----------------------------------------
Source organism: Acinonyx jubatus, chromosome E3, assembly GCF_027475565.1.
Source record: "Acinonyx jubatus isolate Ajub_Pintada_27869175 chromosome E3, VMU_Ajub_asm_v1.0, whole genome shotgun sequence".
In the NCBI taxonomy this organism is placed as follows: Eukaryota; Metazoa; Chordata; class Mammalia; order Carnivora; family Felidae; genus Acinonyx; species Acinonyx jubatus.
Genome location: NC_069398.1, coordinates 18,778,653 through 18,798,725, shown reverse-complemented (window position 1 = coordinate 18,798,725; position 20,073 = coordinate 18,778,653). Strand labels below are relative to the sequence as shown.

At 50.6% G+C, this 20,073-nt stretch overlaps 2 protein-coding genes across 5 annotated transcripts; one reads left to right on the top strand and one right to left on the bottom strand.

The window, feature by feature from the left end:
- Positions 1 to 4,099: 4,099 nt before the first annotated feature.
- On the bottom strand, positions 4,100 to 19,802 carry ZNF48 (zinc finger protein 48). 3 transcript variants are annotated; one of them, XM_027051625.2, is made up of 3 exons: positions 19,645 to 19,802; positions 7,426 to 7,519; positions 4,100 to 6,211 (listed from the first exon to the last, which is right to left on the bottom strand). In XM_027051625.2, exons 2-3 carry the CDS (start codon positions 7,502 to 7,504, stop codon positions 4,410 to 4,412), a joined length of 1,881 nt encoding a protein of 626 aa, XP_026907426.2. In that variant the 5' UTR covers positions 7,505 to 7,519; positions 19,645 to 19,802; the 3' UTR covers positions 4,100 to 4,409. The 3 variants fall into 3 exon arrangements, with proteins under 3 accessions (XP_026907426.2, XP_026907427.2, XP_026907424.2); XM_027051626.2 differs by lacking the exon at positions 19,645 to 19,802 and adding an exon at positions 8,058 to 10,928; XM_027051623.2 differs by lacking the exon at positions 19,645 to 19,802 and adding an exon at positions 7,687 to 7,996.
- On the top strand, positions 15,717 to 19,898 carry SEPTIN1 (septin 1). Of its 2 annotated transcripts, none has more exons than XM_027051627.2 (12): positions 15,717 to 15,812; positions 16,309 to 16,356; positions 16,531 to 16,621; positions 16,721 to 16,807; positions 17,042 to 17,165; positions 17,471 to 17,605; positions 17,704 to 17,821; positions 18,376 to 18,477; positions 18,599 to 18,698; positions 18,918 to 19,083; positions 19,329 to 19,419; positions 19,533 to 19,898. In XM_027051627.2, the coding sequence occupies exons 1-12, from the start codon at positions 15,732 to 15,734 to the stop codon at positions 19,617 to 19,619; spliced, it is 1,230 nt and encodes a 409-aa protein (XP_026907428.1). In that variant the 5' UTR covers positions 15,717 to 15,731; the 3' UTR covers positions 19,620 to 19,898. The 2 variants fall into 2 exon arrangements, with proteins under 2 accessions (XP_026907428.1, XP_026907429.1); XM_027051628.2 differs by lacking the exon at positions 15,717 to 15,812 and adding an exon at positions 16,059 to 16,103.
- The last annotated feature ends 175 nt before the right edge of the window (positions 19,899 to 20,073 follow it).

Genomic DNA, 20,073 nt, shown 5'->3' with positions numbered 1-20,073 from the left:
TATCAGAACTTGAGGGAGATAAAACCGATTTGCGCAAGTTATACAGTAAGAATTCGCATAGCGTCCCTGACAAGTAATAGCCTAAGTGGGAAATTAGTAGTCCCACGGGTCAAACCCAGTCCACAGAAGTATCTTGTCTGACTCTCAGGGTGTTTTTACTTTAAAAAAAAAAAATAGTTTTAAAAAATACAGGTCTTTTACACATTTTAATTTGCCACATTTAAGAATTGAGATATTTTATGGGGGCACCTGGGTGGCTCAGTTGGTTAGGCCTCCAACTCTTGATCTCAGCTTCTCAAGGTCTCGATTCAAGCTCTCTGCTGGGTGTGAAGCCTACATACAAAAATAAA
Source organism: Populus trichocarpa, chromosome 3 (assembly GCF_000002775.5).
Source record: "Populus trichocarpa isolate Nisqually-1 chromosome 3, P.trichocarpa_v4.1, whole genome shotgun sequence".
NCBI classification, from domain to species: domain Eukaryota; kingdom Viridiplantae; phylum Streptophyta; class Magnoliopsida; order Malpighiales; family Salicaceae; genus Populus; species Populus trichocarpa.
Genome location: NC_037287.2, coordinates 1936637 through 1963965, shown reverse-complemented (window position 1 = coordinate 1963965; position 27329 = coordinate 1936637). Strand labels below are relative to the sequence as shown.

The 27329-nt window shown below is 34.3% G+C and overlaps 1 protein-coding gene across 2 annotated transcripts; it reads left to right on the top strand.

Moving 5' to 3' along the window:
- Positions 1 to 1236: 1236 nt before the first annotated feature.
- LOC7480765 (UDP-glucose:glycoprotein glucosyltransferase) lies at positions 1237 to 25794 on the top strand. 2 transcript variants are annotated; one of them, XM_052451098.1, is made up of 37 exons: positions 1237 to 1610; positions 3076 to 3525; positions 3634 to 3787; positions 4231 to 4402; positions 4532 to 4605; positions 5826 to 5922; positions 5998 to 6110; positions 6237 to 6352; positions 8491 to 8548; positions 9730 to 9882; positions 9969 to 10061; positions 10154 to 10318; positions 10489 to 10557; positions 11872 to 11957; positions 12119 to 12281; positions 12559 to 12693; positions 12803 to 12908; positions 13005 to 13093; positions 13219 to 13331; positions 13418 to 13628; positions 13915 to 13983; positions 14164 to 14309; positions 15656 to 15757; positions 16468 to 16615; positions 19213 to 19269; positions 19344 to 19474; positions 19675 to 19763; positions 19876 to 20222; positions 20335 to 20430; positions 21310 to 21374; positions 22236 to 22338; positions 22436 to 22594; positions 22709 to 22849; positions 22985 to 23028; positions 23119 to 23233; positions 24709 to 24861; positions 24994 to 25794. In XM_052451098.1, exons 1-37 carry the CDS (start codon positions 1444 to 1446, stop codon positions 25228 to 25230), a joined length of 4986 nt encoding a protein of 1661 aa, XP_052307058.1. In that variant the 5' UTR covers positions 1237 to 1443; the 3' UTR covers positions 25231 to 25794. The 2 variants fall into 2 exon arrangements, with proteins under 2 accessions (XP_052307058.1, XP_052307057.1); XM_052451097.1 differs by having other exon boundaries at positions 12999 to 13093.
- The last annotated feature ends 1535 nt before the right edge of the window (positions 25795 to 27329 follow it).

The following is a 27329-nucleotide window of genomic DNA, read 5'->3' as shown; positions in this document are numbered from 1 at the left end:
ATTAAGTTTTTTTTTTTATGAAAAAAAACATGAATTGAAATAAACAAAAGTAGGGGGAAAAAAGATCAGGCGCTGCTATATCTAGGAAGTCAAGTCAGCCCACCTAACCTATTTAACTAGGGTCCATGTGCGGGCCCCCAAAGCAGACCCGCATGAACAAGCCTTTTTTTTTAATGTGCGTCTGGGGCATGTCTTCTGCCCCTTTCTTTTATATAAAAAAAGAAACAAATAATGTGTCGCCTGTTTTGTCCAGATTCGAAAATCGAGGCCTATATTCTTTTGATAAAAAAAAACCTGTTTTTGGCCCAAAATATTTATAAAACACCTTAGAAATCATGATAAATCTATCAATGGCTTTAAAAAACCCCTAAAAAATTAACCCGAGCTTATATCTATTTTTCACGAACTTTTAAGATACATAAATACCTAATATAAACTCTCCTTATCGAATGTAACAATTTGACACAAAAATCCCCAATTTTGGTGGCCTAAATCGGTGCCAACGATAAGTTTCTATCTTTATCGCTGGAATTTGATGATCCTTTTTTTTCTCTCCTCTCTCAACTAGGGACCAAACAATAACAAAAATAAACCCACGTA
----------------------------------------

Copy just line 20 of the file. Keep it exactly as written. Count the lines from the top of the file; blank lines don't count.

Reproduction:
- LOC7480765 (UDP-glucose:glycoprotein glucosyltransferase) lies at positions 1237 to 25794 on the top strand. 2 transcript variants are annotated; one of them, XM_052451098.1, is made up of 37 exons: positions 1237 to 1610; positions 3076 to 3525; positions 3634 to 3787; positions 4231 to 4402; positions 4532 to 4605; positions 5826 to 5922; positions 5998 to 6110; positions 6237 to 6352; positions 8491 to 8548; positions 9730 to 9882; positions 9969 to 10061; positions 10154 to 10318; positions 10489 to 10557; positions 11872 to 11957; positions 12119 to 12281; positions 12559 to 12693; positions 12803 to 12908; positions 13005 to 13093; positions 13219 to 13331; positions 13418 to 13628; positions 13915 to 13983; positions 14164 to 14309; positions 15656 to 15757; positions 16468 to 16615; positions 19213 to 19269; positions 19344 to 19474; positions 19675 to 19763; positions 19876 to 20222; positions 20335 to 20430; positions 21310 to 21374; positions 22236 to 22338; positions 22436 to 22594; positions 22709 to 22849; positions 22985 to 23028; positions 23119 to 23233; positions 24709 to 24861; positions 24994 to 25794. In XM_052451098.1, exons 1-37 carry the CDS (start codon positions 1444 to 1446, stop codon positions 25228 to 25230), a joined length of 4986 nt encoding a protein of 1661 aa, XP_052307058.1. In that variant the 5' UTR covers positions 1237 to 1443; the 3' UTR covers positions 25231 to 25794. The 2 variants fall into 2 exon arrangements, with proteins under 2 accessions (XP_052307058.1, XP_052307057.1); XM_052451097.1 differs by having other exon boundaries at positions 12999 to 13093.